DFCA urged to regulate flow of hepatitis drugs in the country

DFCA urged to regulate flow of hepatitis drugs in the country

The Pharmaceuticals Society of South Sudan (PSSS) is calling on the Drug and Food Control Authority Act (DFCA) to regulate medicine brought into the country.

Delight Ambrose Samuel, a pharmacist who spoke on behalf of the pharmaceutical body, asserted that the country need to have tighter regulation son drugs being sold in the country.

He revealed that most anti-viral drugs sold in South Sudan are being being smuggled in the country.

This poses danger on the consumers while the government miss out on revenue.

 “Our appeal to the Drug and Food Control Authority is that there is a need to research and regulate Hepatitis Anti-Virus in order to avoid the poor quality brought into the country; be it in private or government pharmacies,” she emphasised.

Over the past three decades, the use of herbal medicines and supplements has grown significantly, with at least 80 per cent of people worldwide depend on them for primary healthcare, according to Frontiers in Pharmacology.

Although the efficacy of many herbal products is yet to be established, therapies involving these agents have shown promising potential. However, many of these products remain untested, and their use is either poorly or not at all regulated.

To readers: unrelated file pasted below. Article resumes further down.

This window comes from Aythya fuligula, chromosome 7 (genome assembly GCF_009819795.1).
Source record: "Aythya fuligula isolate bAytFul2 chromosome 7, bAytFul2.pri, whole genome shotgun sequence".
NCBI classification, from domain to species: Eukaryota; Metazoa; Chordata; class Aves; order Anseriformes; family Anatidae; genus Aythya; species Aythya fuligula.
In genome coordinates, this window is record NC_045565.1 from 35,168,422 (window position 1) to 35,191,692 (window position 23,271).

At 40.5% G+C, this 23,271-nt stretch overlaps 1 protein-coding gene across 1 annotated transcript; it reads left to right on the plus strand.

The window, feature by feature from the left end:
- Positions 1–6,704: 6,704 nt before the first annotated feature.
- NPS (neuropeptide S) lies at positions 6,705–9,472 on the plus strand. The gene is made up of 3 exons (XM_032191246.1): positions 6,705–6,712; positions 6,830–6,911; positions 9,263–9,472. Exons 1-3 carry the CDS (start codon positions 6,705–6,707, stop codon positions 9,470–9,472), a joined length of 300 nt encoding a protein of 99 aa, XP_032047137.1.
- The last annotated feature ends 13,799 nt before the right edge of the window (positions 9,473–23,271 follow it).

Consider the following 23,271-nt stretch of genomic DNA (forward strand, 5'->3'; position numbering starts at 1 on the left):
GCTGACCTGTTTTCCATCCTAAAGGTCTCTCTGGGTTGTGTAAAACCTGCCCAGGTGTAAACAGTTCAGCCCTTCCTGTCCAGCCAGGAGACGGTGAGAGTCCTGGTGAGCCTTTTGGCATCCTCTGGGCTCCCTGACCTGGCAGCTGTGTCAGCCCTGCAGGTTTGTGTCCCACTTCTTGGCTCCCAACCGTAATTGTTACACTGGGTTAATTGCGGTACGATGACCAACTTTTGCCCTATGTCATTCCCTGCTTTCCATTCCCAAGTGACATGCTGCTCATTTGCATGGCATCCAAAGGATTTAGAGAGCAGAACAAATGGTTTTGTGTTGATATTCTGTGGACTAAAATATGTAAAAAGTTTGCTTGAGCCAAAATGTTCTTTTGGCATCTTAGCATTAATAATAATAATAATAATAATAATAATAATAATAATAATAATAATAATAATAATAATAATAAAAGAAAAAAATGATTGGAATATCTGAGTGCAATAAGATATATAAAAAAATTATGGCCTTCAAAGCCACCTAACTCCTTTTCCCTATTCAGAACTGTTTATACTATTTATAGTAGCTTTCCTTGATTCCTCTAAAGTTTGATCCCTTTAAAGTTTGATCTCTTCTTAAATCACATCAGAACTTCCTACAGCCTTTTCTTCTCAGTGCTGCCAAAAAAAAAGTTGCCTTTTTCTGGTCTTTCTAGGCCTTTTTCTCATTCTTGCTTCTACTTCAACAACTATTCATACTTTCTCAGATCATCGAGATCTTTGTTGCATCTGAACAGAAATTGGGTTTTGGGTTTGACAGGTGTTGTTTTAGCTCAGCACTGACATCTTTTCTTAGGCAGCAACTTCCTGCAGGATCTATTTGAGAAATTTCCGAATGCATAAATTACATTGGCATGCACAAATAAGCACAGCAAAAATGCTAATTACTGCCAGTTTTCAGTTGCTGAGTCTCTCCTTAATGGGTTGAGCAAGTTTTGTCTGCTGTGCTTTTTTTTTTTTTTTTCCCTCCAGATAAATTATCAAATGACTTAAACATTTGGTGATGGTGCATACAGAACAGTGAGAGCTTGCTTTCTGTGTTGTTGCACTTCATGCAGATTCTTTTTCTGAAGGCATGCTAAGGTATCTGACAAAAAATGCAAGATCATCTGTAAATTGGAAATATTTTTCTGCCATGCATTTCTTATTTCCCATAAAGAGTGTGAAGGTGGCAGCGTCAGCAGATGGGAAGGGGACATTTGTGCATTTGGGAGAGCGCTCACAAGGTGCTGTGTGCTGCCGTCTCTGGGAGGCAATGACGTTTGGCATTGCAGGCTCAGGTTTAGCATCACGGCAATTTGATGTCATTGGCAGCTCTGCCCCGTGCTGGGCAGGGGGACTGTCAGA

“The other regulation that we want is for herbal medicine because the cost of the drugs for hepatitis is very expensive, ranging from $50 to $200 per month.” Most of the patients after being diagnosed go to the pharmacies and find that the drugs are expensive and they go for herbal medicine which is not registered and regulated by the ministry of health,” she said.

She added that the cost and availability of existing drugs restrict access to anti-Hepatitis treatment, therefore continues to be a problem for many patients with chronic hepatitis in the country.

“The high costs of anti-Hepatitis C virus HCV drugs reduce access to treatment,” she said. 

Samuel claimed that although cases of hepatitis are undocumented, patients who use herbal remedies return to hospitals with complications related to liver cirrhosis.

Cirrhosis is characterized as a condition in which the liver is permanently scarred, according to the National Institute of Diabetes and Digestive and Kidney Disease.

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